On reflecting that the door of my house was close to the bridge by which one passes to the square of Santa Maria, I thought that by making a turn round by the Ravano lane I might be able to get out into the square, then cross the bridge, and effect an entrance into my abode. I accomplished this long détour together with the bearers of my luggage, but when I reached the square I was struck dumb with astonishment at the sight of my windows thrown wide open, and my whole house ablaze with lighted candles, burning like the palace of the sun. After standing ten minutes agaze, with my mouth open in contemplation of this prodigy, I shook myself together, took heart of courage, crossed the bridge, and knocked loudly at my door. It opened, and two of the city guards presented themselves, pointing their spontoons at my breast, and crying, with fierceness written on their faces:

“There is no road this way!”

“How?” exclaimed I, still more dumfounded, and adding in a gentle voice, “Why can I not get in here?”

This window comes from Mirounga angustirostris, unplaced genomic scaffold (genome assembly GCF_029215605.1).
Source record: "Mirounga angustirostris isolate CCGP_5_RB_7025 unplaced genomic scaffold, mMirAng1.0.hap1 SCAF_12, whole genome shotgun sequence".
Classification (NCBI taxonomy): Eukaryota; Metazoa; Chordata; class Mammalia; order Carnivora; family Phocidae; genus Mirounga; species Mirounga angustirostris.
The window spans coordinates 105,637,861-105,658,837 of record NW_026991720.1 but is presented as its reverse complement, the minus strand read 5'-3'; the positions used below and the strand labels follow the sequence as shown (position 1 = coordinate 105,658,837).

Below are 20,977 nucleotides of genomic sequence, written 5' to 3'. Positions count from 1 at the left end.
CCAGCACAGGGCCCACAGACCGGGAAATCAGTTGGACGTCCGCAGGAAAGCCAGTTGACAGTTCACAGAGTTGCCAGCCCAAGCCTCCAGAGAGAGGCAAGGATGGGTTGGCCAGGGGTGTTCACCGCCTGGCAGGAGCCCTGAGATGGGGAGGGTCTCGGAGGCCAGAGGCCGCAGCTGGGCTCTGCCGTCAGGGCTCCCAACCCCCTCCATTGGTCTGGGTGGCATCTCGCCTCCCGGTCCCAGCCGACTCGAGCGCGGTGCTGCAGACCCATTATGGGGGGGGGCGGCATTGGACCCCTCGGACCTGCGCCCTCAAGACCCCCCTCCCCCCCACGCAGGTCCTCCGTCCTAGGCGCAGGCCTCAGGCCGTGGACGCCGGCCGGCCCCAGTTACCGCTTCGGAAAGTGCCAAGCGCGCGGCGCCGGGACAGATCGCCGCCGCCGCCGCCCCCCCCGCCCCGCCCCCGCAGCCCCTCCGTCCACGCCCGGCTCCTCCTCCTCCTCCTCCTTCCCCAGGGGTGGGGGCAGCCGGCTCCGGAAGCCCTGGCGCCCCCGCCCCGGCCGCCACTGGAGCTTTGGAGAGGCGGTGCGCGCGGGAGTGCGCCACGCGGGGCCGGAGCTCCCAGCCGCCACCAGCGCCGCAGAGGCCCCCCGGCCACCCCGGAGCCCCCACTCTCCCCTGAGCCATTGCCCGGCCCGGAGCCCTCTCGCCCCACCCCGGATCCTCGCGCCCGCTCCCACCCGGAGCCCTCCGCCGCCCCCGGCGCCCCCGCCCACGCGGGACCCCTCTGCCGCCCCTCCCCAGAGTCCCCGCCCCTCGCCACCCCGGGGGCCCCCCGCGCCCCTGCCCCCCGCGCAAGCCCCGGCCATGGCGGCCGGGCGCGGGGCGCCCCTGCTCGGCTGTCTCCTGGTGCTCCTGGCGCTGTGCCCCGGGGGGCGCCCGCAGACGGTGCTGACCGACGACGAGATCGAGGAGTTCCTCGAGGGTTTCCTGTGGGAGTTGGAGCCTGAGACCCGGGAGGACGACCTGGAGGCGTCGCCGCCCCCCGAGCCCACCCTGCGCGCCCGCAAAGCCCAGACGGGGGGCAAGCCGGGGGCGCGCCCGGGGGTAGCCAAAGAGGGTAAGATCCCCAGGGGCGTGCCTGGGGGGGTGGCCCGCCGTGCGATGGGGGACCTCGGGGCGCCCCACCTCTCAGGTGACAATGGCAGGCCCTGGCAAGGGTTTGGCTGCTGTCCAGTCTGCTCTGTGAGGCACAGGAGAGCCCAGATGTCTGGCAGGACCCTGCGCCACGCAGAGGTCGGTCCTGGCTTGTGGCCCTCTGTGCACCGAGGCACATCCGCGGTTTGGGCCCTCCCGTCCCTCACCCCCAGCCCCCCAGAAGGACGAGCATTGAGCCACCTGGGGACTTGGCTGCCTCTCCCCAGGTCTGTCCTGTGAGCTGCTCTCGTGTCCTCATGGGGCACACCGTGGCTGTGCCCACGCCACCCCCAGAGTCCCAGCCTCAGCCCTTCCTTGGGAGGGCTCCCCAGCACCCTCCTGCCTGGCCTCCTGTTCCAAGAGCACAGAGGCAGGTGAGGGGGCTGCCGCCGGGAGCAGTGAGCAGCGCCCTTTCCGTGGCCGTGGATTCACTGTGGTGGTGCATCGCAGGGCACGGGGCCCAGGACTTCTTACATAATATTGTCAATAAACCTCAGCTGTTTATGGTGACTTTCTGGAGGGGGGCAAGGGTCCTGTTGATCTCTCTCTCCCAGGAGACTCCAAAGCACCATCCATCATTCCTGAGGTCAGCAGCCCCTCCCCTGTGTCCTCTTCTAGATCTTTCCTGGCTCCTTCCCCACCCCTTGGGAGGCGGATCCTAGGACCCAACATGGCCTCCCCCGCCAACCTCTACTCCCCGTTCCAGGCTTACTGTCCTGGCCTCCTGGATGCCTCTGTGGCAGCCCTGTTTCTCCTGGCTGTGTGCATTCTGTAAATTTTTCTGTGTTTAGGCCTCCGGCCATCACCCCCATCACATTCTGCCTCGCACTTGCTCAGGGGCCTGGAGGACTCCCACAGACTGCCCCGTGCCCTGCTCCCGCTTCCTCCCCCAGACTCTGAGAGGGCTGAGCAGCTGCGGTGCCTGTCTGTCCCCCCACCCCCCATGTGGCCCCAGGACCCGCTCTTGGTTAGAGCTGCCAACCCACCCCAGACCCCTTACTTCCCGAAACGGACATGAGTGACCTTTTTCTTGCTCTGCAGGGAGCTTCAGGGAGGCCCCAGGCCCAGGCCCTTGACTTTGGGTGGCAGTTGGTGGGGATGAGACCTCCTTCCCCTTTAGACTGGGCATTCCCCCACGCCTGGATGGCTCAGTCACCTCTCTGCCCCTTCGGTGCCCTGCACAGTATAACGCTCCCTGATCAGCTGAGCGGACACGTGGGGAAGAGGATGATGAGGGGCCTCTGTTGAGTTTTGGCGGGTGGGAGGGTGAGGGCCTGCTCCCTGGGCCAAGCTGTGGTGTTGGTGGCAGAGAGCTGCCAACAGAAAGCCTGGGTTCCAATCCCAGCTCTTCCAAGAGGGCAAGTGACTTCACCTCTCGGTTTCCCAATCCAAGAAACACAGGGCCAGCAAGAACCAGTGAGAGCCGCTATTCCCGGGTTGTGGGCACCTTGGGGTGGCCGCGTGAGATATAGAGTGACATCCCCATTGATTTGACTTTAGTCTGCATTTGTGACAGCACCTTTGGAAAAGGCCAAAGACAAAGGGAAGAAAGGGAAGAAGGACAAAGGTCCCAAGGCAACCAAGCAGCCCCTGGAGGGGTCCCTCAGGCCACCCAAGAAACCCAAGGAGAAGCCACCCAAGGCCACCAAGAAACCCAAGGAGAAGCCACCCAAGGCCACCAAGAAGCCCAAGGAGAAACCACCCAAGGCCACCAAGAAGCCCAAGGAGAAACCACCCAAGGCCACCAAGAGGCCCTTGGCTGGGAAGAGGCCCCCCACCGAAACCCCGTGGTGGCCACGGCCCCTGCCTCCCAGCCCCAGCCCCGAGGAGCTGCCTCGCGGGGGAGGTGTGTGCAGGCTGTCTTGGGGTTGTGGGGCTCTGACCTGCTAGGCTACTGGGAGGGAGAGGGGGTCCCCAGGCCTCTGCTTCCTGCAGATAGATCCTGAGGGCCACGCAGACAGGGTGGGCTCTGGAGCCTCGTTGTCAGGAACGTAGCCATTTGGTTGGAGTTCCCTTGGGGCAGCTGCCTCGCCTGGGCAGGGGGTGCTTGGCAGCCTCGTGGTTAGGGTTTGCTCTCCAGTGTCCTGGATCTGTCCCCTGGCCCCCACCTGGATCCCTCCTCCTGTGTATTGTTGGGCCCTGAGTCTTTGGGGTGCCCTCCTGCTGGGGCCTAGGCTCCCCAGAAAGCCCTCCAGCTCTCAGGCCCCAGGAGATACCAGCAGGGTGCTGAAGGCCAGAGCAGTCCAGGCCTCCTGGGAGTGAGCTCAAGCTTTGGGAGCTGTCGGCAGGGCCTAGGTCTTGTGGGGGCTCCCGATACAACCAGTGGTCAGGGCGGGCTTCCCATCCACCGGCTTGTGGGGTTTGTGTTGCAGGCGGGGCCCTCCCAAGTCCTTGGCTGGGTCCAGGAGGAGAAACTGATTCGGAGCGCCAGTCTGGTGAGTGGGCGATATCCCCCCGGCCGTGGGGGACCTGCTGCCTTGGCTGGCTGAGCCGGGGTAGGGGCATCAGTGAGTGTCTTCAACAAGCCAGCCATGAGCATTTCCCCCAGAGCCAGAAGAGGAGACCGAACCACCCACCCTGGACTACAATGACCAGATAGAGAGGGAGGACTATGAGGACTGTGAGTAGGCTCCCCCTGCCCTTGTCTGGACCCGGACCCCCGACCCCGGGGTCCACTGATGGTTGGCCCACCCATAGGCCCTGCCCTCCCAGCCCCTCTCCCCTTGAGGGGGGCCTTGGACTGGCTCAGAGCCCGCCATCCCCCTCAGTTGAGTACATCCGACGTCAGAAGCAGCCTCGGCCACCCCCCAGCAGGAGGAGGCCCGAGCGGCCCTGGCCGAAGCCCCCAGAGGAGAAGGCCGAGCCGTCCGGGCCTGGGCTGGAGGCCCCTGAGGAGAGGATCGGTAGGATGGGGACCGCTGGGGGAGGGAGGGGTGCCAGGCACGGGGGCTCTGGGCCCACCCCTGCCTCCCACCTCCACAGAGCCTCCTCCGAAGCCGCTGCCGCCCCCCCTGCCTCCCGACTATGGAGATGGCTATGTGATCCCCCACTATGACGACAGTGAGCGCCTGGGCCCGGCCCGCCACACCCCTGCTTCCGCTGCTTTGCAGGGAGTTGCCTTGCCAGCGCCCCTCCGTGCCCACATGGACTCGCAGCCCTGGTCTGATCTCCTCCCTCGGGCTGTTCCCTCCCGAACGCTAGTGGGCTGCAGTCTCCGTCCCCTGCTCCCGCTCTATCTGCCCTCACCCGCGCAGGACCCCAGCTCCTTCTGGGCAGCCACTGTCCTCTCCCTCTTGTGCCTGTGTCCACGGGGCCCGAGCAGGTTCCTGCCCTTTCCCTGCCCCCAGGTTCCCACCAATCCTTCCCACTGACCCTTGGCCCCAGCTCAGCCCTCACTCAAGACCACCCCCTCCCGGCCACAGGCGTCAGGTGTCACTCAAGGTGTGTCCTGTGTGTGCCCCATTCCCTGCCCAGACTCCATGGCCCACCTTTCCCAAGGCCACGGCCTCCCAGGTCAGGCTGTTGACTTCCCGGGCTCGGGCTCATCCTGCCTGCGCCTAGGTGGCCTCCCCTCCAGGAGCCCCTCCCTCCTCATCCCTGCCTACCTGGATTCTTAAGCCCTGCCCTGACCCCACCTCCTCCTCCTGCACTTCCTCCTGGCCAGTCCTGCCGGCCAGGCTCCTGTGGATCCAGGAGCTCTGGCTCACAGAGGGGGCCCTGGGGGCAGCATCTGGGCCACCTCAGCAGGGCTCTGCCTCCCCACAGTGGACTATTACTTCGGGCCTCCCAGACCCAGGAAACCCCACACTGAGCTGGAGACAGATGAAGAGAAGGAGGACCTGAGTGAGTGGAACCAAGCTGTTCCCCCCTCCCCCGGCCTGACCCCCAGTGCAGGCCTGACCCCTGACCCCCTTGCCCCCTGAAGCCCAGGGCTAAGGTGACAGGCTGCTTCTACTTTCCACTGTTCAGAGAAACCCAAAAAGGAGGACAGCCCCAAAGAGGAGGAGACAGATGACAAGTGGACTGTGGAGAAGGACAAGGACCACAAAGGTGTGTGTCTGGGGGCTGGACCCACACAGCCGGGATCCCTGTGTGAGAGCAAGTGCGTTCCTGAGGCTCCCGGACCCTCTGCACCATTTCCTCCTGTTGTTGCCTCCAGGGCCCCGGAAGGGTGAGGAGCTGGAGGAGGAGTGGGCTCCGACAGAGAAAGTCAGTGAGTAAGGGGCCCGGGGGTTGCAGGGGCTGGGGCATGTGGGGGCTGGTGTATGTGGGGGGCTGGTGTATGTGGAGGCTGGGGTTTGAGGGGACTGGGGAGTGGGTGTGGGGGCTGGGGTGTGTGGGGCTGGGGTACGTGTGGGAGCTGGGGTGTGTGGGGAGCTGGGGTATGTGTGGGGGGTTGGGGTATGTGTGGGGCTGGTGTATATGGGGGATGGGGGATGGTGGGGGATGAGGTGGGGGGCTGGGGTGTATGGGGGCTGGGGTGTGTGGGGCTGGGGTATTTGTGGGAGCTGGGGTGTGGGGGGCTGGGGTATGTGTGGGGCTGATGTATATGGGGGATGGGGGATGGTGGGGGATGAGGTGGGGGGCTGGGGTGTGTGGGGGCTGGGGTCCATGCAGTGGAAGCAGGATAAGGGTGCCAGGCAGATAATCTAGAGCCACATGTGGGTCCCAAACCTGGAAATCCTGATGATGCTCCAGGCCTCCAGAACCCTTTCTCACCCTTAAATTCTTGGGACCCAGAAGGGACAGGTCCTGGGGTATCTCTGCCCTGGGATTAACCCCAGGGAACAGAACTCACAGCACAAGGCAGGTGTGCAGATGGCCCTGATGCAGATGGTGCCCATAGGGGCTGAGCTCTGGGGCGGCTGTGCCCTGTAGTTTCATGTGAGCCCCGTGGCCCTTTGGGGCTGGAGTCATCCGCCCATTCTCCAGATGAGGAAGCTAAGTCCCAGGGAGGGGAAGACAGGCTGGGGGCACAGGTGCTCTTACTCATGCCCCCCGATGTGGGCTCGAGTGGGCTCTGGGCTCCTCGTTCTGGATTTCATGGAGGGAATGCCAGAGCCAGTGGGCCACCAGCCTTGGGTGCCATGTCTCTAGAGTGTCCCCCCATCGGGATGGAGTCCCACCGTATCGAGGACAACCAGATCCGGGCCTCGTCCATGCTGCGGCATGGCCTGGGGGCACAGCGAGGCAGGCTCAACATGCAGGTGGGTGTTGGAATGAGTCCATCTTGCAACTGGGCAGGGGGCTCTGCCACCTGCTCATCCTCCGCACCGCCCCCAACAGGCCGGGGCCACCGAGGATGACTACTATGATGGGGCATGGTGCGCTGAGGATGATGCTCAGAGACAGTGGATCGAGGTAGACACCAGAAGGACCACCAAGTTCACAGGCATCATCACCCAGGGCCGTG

“No, sir,” the terrible fellows answered, “there is no approach by this door. Be good enough to put on a mask, and seek entrance by the great gate which you see there on the right hand, the gate of the Bragadino Palace. As the wearer of a mask you will be permitted to pass in by that door to the feast.”

“But supposing I were the master of this house, and had come home tired from a journey, half frozen, and dropping with fatigue, could I not get into my own house, and lie down in my own bed?” This I said with all possible placidity.

“Ah! the master?” replied those truculent sentinels. “Please to wait, and you will receive an answer.” With these words, they slammed the door in my face.

I stared, like a man out of his senses, at my porter and my servant. The porter and the servant looked at me as though they were bewitched. At last the door opened again, and a majordomo, all laced with gold, appeared upon the threshold. With many bows and inclinations of the body, he invited me to enter. I did so, and, while passing up the staircase, asked that weighty personage what was the enchantment which had fallen on my dwelling.